After the company rejected the books and records demand in its entirety, the stockholders (“Plaintiffs”) filed a Section 220 complaint. The Court of Chancery, following a trial on a paper record, found that Plaintiffs had demonstrated a proper purpose and were entitled to inspection of “formal” board materials. The court further permitted Plaintiffs to take a 30(b)(6) deposition to determine what other books and records exist, and granted Plaintiffs leave to potentially request additional documents in addition to formal board materials. In so ruling, the Court of Chancery rejected the company’s assertion that Plaintiffs’ sole purpose was to investigate a potential Caremark claim, and further rejected the company’s assertion that Plaintiffs were only permitted to investigate actionable wrongdoing.
The Supreme Court accepted interlocutory appeal of the decision, and addressed three critical questions: (i) was the Court of Chancery’s rejection of a “purpose-plus-an-end” requirement—i.e., that Plaintiffs must identify the planned use of information to establish a proper purpose—proper?; (ii) was the Court of Chancery’s refusal to limit inspection to only investigating actionable wrongdoing proper?; and (iii) did the Court of Chancery act improperly in granting leave to conduct a deposition of a company representative? For each of these three questions, the Supreme Court answered no, in each instance affirming the Court of Chancery’s ruling:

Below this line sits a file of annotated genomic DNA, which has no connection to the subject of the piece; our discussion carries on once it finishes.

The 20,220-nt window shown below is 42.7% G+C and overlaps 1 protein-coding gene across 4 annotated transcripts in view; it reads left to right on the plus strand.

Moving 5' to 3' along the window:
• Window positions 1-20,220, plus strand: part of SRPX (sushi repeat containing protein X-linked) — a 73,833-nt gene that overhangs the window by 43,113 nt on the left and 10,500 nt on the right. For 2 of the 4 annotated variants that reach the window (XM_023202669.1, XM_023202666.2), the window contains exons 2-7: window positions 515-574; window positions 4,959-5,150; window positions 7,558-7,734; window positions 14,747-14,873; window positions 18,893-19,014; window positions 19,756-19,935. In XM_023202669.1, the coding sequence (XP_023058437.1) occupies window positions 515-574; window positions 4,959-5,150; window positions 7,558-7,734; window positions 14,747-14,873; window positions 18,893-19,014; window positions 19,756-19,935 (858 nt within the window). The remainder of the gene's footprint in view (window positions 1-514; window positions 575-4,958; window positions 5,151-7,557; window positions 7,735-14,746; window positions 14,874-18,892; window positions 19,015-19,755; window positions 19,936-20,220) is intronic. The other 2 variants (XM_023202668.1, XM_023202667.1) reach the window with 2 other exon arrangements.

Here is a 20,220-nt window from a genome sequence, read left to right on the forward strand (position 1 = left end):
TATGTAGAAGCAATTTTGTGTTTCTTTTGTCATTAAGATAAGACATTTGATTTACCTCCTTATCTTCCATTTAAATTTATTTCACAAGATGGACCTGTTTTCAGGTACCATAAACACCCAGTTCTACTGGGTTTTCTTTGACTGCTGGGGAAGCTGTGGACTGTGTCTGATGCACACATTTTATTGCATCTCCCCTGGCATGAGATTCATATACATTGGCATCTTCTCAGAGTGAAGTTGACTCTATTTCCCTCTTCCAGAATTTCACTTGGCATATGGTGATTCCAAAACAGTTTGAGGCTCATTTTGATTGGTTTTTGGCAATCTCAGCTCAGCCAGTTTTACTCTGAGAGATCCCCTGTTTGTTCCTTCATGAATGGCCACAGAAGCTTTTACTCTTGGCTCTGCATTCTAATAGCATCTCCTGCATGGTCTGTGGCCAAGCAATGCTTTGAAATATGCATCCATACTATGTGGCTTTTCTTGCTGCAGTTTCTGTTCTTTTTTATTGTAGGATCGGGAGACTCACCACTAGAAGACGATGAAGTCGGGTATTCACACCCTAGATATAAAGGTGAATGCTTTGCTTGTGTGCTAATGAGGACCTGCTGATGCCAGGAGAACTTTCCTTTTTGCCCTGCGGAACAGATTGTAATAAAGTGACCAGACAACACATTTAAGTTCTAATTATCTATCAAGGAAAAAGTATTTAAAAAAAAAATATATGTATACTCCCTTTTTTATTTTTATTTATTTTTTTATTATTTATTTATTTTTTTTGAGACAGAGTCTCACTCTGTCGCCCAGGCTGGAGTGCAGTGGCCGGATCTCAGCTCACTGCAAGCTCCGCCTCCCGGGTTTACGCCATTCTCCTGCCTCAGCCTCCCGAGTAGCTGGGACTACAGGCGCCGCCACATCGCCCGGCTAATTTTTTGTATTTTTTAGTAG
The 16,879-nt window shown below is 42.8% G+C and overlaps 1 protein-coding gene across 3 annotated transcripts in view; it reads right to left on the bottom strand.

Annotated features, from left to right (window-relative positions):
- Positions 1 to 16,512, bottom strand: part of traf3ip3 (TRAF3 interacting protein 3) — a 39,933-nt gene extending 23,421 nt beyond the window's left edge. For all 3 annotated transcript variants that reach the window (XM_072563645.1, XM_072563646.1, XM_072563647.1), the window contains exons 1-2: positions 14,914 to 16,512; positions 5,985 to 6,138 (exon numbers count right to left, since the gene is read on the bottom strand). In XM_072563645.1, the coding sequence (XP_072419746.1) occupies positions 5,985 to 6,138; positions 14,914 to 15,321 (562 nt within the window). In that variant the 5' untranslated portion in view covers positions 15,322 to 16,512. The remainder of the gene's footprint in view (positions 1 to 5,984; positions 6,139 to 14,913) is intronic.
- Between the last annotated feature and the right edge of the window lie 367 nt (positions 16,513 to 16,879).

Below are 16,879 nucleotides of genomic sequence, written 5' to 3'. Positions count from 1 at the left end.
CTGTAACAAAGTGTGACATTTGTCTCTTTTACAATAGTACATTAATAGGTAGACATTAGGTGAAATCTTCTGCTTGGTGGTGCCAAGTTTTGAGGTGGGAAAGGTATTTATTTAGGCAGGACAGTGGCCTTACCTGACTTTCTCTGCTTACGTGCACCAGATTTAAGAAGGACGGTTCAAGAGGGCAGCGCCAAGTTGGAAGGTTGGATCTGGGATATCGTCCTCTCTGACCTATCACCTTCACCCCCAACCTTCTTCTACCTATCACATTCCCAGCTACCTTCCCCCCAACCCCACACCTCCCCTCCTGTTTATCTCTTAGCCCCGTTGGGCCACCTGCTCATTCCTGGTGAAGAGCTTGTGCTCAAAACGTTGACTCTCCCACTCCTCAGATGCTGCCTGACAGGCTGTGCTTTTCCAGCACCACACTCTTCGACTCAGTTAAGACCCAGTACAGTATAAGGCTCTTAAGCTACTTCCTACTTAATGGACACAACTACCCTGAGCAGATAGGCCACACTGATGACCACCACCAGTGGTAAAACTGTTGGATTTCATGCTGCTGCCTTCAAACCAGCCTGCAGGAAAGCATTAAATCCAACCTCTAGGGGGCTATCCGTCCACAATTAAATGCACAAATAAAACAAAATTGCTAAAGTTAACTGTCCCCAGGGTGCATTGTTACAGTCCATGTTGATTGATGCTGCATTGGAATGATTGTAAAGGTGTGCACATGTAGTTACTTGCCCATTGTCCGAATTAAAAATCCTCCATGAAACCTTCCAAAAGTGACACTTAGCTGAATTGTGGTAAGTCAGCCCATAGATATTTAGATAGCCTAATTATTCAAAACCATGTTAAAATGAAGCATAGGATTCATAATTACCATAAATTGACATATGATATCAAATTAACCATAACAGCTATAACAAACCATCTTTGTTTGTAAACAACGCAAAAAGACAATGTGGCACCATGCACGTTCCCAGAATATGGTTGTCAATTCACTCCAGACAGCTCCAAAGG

Stockholders need not identify their planned use of information obtained
The Supreme Court expressly rejected the company’s assertion that in order to assess whether a stockholder has a proper purpose for inspection, a stockholder who wants to investigate wrongdoing must state up front what it plans to do with the fruits of its inspection. Though the Supreme Court recognized that a mere suspicion of wrongdoing is insufficient, and that the stockholder must present a credible basis from which one can infer wrongdoing or mismanagement, the Supreme Court then stated clearly: “where a stockholder meets this low burden of proof from which possible wrongdoing or mismanagement can be inferred, a stockholder’s purpose will be deemed proper under Delaware Law.” A stockholder “is not required to specify the ends to which it might use the books and records.”
Stockholders’ right to inspect books and records for the purpose of investigating possible wrongdoing is not limited to actionable wrongdoing